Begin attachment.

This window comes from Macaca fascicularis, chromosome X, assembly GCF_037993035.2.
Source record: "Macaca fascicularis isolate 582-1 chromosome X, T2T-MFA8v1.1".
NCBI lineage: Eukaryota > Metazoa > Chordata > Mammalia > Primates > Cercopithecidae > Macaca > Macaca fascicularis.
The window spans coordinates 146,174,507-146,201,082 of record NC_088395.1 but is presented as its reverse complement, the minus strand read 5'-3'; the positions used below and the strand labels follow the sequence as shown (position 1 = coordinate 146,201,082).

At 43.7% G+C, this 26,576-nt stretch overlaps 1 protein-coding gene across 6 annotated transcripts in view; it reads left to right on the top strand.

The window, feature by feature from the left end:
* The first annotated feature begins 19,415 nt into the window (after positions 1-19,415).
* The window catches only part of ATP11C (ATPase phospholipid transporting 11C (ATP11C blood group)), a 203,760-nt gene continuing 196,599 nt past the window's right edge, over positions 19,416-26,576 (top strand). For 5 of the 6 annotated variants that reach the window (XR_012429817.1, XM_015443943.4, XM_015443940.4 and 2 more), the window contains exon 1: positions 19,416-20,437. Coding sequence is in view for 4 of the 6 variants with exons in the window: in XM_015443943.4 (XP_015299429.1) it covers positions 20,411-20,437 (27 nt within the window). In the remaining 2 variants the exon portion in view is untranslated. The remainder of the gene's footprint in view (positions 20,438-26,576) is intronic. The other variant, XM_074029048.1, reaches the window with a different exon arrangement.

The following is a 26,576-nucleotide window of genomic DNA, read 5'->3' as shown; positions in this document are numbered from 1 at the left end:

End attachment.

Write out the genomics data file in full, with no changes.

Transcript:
This window comes from Macaca fascicularis, chromosome X, assembly GCF_037993035.2.
Source record: "Macaca fascicularis isolate 582-1 chromosome X, T2T-MFA8v1.1".
NCBI lineage: Eukaryota > Metazoa > Chordata > Mammalia > Primates > Cercopithecidae > Macaca > Macaca fascicularis.
The window spans coordinates 146,174,507-146,201,082 of record NC_088395.1 but is presented as its reverse complement, the minus strand read 5'-3'; the positions used below and the strand labels follow the sequence as shown (position 1 = coordinate 146,201,082).

At 43.7% G+C, this 26,576-nt stretch overlaps 1 protein-coding gene across 6 annotated transcripts in view; it reads left to right on the top strand.

The window, feature by feature from the left end:
* The first annotated feature begins 19,415 nt into the window (after positions 1-19,415).
* The window catches only part of ATP11C (ATPase phospholipid transporting 11C (ATP11C blood group)), a 203,760-nt gene continuing 196,599 nt past the window's right edge, over positions 19,416-26,576 (top strand). For 5 of the 6 annotated variants that reach the window (XR_012429817.1, XM_015443943.4, XM_015443940.4 and 2 more), the window contains exon 1: positions 19,416-20,437. Coding sequence is in view for 4 of the 6 variants with exons in the window: in XM_015443943.4 (XP_015299429.1) it covers positions 20,411-20,437 (27 nt within the window). In the remaining 2 variants the exon portion in view is untranslated. The remainder of the gene's footprint in view (positions 20,438-26,576) is intronic. The other variant, XM_074029048.1, reaches the window with a different exon arrangement.

The following is a 26,576-nucleotide window of genomic DNA, read 5'->3' as shown; positions in this document are numbered from 1 at the left end: